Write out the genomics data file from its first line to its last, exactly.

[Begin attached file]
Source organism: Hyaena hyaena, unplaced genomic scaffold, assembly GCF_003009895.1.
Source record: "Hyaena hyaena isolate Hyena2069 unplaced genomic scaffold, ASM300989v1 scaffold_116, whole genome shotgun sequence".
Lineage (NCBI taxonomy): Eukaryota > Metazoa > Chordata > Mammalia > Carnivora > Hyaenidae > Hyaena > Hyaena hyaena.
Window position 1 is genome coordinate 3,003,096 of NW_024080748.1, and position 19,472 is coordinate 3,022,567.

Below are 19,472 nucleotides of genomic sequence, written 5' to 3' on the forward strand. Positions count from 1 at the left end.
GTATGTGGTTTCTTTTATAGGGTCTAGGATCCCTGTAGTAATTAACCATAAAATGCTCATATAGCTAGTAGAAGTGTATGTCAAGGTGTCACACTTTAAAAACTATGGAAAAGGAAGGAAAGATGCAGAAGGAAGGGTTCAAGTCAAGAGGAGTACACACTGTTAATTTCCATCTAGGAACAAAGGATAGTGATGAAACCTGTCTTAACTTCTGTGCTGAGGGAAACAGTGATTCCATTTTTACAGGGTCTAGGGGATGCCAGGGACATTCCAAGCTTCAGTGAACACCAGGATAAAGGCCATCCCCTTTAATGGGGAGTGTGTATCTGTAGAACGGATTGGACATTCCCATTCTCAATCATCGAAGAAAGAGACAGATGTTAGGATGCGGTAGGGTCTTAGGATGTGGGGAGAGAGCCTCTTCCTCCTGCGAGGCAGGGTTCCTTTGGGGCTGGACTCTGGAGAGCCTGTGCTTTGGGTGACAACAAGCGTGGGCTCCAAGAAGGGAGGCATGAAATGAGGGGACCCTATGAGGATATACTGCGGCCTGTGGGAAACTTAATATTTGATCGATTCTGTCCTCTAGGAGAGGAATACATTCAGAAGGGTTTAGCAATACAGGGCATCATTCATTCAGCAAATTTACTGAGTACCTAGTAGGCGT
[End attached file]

Source organism: Hyaena hyaena, unplaced genomic scaffold, assembly GCF_003009895.1.
Source record: "Hyaena hyaena isolate Hyena2069 unplaced genomic scaffold, ASM300989v1 scaffold_116, whole genome shotgun sequence".
Lineage (NCBI taxonomy): Eukaryota > Metazoa > Chordata > Mammalia > Carnivora > Hyaenidae > Hyaena > Hyaena hyaena.
Window position 1 is genome coordinate 3,003,096 of NW_024080748.1, and position 19,472 is coordinate 3,022,567.

Below are 19,472 nucleotides of genomic sequence, written 5' to 3' on the forward strand. Positions count from 1 at the left end.
GTATGTGGTTTCTTTTATAGGGTCTAGGATCCCTGTAGTAATTAACCATAAAATGCTCATATAGCTAGTAGAAGTGTATGTCAAGGTGTCACACTTTAAAAACTATGGAAAAGGAAGGAAAGATGCAGAAGGAAGGGTTCAAGTCAAGAGGAGTACACACTGTTAATTTCCATCTAGGAACAAAGGATAGTGATGAAACCTGTCTTAACTTCTGTGCTGAGGGAAACAGTGATTCCATTTTTACAGGGTCTAGGGGATGCCAGGGACATTCCAAGCTTCAGTGAACACCAGGATAAAGGCCATCCCCTTTAATGGGGAGTGTGTATCTGTAGAACGGATTGGACATTCCCATTCTCAATCATCGAAGAAAGAGACAGATGTTAGGATGCGGTAGGGTCTTAGGATGTGGGGAGAGAGCCTCTTCCTCCTGCGAGGCAGGGTTCCTTTGGGGCTGGACTCTGGAGAGCCTGTGCTTTGGGTGACAACAAGCGTGGGCTCCAAGAAGGGAGGCATGAAATGAGGGGACCCTATGAGGATATACTGCGGCCTGTGGGAAACTTAATATTTGATCGATTCTGTCCTCTAGGAGAGGAATACATTCAGAAGGGTTTAGCAATACAGGGCATCATTCATTCAGCAAATTTACTGAGTACCTAGTAGGCGT